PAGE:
For Disabled New Yorkers, Effects From Hurricane Sandy to Linger For Months
KENSINGTON — Winsome Williams knew she'd have to act fast when the floodwaters from Hurricane Sandy began pouring into the Shore Parkway apartment she shares with her adult daughter, who has cerebral palsy and relies on an electric wheelchair to get around.
"I saw the water rising faster and faster and said, 'How am I going to get her out?'" Williams recalled.
Soon, firefighters were carrying a tearful Schevon, 32, up to a relative's third-floor apartment in the walk-up building where she lives.
Mother and daughter survived — but Schevon's $5,000 electric wheelchair didn't.
Neither did the $2,000 hospital bed that allowed her to sleep slightly elevated and not gag. Meanwhile, the fate of the $7,000 device known as a DynaVox that allowed Schevon to communicate by pressing a touch-screen was unclear.
In the wake of Hurricane Sandy, disabled New Yorkers say they have even greater obstacles to overcome to recover from the storm. The loss of handicap-accessible apartments and important equipment has left some in difficult situations.
"Disabled people are hidden away. It's not something that people think of unless they have immediate family who are disabled," said Edward Matthews, CEO of United Cerebral Palsy of New York City.
A lawsuit filed by disability-rights advocates charges that the city isn't effectively prepared to help 900,000 disabled New Yorkers in case of disaster.
The lawsuit, which a federal judge ruled could go forward with class-action status on Friday, claims the city does not have adequate plans in place to help the disabled population evacuate, find proper shelter or find electricity for medically necessary devices in the event of power failures.
City officials deny the accusations.
But for Schevon, the effects of the hurricane still linger weeks after the storm.
Now that she's on the third floor, Schevon has to be carried down the stairs by Williams' nephew to get her onto the bus that brings her to programs at United Cerebral Palsy, where she has been going since she was a teenager.
Williams' apartment was flooded, the refrigerator toppled, and it's unclear when she will be able to return home.
Once at her classes, the staff has to push Schevon around in a manual wheelchair while they wait to see who will pay for a replacement electric wheelchair. The electric wheelchair, with its tray, also helped Schevon feed herself.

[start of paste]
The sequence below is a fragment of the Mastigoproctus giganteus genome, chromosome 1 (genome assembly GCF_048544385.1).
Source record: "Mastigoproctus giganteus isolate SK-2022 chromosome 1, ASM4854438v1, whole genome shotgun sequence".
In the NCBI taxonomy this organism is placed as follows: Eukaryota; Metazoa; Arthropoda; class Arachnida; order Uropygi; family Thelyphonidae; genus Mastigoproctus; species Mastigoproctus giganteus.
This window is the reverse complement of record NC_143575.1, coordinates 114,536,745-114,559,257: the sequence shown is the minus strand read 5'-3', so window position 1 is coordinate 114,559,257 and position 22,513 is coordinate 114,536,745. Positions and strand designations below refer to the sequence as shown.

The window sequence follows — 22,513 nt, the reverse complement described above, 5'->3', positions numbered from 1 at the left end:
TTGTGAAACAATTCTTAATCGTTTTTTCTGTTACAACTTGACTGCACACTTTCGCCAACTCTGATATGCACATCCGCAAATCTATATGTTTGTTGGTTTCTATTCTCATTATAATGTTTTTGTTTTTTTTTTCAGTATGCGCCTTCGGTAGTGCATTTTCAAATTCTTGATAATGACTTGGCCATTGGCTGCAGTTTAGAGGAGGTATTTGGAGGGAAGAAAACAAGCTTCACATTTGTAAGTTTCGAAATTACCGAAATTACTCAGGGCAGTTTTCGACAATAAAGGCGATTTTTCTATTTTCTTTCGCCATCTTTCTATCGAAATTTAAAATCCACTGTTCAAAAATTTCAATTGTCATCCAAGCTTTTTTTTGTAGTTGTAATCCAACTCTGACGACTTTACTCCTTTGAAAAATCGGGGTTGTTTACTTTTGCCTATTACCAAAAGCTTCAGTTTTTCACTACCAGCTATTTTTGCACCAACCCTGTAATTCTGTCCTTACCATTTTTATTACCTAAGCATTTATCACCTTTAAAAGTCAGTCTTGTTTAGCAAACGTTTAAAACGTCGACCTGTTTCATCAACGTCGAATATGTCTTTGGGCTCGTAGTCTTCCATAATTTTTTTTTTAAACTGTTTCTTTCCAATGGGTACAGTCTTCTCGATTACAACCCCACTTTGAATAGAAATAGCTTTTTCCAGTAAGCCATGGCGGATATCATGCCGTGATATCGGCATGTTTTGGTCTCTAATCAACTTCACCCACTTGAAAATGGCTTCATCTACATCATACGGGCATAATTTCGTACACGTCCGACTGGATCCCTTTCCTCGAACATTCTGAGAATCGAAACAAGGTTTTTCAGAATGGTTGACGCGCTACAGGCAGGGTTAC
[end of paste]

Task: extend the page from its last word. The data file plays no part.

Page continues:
"The motorized wheelchair helps her to be more independent," said Dina Bugayeva, Schevon's teacher at United Cerebral Palsy. "She can bring herself to all the activities and concentrate on her adult skills instead of worrying about how she'll get from place to place."
Matthews said his organization is in the process of helping clients like Schevon work through the maze of paperwork and apply for FEMA funds to replace essential equipment.
Strict Medicaid rules mean that disabled people like Schevon can't apply for certain pieces of equipment for a specified amount of time. For example, she only qualifies for a new communication assistance device like her DynaVox every five years.
Groups like his are working with the state to get those funding rules relaxed because of the destruction wrought by Hurricane Sandy, Matthews said. They are also providing more practical help.
When the staff heard that the television Schevon used to watch her DVDs was damaged in the flood, they offered an old one they had in storage.
"I'm glad I have help," said Williams, a dental assistant and office manager. "I'm not sure I could handle this myself."
Amy Bittinger, director of Family Support Services for United Cerebral Palsy, said they have dozens of families in tough situations. One client is a disabled man trapped on the fifth floor of a building, where his family moved to avoid flooding. Unlike Schevon, who weighs just 90 pounds, no one is able to carry him down the stairs until the elevator is repaired.
Some adults without electric wheelchairs have been unable to return to classes.
The agency may also have to dig in to its own charitable funds to help clients who don't receive federal assistance. The agency had to move 41 clients to temporary shelters from its locations in lower Manhattan during the storm and is still waiting for full power at its offices on Maiden Lane.
Williams said she's happy that her daughter has been able to at least return to classes and begin the process of getting back the devices that make life easier.
On a recent afternoon, Schevon sat using her DynaVox to communicate with her mom about what she wanted to do for the upcoming weekend. The device seems to have dried out from any water damage it suffered. After not being charged for a week, it worked when plugged in.
Schevon kept poking the "mall" and "movie" buttons on the touch-screen, and Williams told her daughter that she heard her loud and clear. Cruising the mall in her electric wheelchair and looking at colorful outfits was one of Schevon's favorite leisure activities before Hurricane Sandy.
"We have our lives," Williams said. "Now, we just have to rebuild from here."